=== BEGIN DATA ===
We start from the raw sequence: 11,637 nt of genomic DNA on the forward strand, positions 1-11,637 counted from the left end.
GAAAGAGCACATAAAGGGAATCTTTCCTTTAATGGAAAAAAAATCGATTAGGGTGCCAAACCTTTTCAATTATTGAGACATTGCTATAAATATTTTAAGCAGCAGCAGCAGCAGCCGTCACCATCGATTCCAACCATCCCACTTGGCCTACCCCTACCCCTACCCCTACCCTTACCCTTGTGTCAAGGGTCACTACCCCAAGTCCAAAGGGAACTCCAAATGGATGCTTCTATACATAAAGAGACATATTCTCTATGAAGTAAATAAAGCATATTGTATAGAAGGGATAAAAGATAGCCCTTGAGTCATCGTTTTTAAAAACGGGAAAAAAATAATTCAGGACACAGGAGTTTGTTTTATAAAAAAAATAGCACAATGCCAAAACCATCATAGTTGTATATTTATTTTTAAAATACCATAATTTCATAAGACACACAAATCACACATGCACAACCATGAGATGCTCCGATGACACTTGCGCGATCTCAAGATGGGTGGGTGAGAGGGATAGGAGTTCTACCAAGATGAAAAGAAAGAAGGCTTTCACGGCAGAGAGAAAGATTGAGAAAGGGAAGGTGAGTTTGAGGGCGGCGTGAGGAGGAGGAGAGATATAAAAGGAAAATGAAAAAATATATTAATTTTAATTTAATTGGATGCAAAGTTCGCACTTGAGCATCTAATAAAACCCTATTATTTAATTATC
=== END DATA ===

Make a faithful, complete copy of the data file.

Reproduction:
We start from the raw sequence: 11,637 nt of genomic DNA on the forward strand, positions 1-11,637 counted from the left end.
GAAAGAGCACATAAAGGGAATCTTTCCTTTAATGGAAAAAAAATCGATTAGGGTGCCAAACCTTTTCAATTATTGAGACATTGCTATAAATATTTTAAGCAGCAGCAGCAGCAGCCGTCACCATCGATTCCAACCATCCCACTTGGCCTACCCCTACCCCTACCCCTACCCTTACCCTTGTGTCAAGGGTCACTACCCCAAGTCCAAAGGGAACTCCAAATGGATGCTTCTATACATAAAGAGACATATTCTCTATGAAGTAAATAAAGCATATTGTATAGAAGGGATAAAAGATAGCCCTTGAGTCATCGTTTTTAAAAACGGGAAAAAAATAATTCAGGACACAGGAGTTTGTTTTATAAAAAAAATAGCACAATGCCAAAACCATCATAGTTGTATATTTATTTTTAAAATACCATAATTTCATAAGACACACAAATCACACATGCACAACCATGAGATGCTCCGATGACACTTGCGCGATCTCAAGATGGGTGGGTGAGAGGGATAGGAGTTCTACCAAGATGAAAAGAAAGAAGGCTTTCACGGCAGAGAGAAAGATTGAGAAAGGGAAGGTGAGTTTGAGGGCGGCGTGAGGAGGAGGAGAGATATAAAAGGAAAATGAAAAAATATATTAATTTTAATTTAATTGGATGCAAAGTTCGCACTTGAGCATCTAATAAAACCCTATTATTTAATTATC